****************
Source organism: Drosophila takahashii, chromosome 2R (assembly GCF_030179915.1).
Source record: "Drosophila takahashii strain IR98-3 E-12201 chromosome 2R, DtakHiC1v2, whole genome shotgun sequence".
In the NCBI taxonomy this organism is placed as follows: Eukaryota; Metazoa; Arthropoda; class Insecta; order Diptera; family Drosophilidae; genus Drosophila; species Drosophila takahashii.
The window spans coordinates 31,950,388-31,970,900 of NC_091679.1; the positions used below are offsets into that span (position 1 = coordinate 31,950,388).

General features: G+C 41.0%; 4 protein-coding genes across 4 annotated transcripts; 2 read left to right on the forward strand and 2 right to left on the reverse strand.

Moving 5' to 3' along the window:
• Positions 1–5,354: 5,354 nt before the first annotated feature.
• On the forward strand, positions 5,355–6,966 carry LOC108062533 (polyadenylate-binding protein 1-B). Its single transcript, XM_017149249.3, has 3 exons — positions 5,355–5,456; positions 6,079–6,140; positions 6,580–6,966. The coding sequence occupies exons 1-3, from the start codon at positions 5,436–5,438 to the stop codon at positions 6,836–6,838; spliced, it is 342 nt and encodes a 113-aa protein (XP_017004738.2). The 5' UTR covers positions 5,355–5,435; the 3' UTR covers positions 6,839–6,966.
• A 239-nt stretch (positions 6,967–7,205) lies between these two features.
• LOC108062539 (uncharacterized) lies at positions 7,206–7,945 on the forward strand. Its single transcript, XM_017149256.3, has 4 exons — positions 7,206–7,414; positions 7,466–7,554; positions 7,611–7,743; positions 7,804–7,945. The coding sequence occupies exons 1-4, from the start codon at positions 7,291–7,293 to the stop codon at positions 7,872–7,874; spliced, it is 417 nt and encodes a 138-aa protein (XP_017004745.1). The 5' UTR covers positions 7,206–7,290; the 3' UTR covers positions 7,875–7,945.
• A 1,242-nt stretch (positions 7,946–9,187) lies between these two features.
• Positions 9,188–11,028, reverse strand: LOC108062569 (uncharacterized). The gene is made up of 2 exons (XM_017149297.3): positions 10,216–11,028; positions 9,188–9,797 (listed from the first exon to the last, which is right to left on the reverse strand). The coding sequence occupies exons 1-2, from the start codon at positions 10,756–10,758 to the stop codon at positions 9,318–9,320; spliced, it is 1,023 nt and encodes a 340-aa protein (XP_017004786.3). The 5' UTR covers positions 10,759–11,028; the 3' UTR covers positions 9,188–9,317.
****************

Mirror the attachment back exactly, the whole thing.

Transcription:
Source organism: Drosophila takahashii, chromosome 2R (assembly GCF_030179915.1).
Source record: "Drosophila takahashii strain IR98-3 E-12201 chromosome 2R, DtakHiC1v2, whole genome shotgun sequence".
In the NCBI taxonomy this organism is placed as follows: Eukaryota; Metazoa; Arthropoda; class Insecta; order Diptera; family Drosophilidae; genus Drosophila; species Drosophila takahashii.
The window spans coordinates 31,950,388-31,970,900 of NC_091679.1; the positions used below are offsets into that span (position 1 = coordinate 31,950,388).

General features: G+C 41.0%; 4 protein-coding genes across 4 annotated transcripts; 2 read left to right on the forward strand and 2 right to left on the reverse strand.

Moving 5' to 3' along the window:
• Positions 1–5,354: 5,354 nt before the first annotated feature.
• On the forward strand, positions 5,355–6,966 carry LOC108062533 (polyadenylate-binding protein 1-B). Its single transcript, XM_017149249.3, has 3 exons — positions 5,355–5,456; positions 6,079–6,140; positions 6,580–6,966. The coding sequence occupies exons 1-3, from the start codon at positions 5,436–5,438 to the stop codon at positions 6,836–6,838; spliced, it is 342 nt and encodes a 113-aa protein (XP_017004738.2). The 5' UTR covers positions 5,355–5,435; the 3' UTR covers positions 6,839–6,966.
• A 239-nt stretch (positions 6,967–7,205) lies between these two features.
• LOC108062539 (uncharacterized) lies at positions 7,206–7,945 on the forward strand. Its single transcript, XM_017149256.3, has 4 exons — positions 7,206–7,414; positions 7,466–7,554; positions 7,611–7,743; positions 7,804–7,945. The coding sequence occupies exons 1-4, from the start codon at positions 7,291–7,293 to the stop codon at positions 7,872–7,874; spliced, it is 417 nt and encodes a 138-aa protein (XP_017004745.1). The 5' UTR covers positions 7,206–7,290; the 3' UTR covers positions 7,875–7,945.
• A 1,242-nt stretch (positions 7,946–9,187) lies between these two features.
• Positions 9,188–11,028, reverse strand: LOC108062569 (uncharacterized). The gene is made up of 2 exons (XM_017149297.3): positions 10,216–11,028; positions 9,188–9,797 (listed from the first exon to the last, which is right to left on the reverse strand). The coding sequence occupies exons 1-2, from the start codon at positions 10,756–10,758 to the stop codon at positions 9,318–9,320; spliced, it is 1,023 nt and encodes a 340-aa protein (XP_017004786.3). The 5' UTR covers positions 10,759–11,028; the 3' UTR covers positions 9,188–9,317.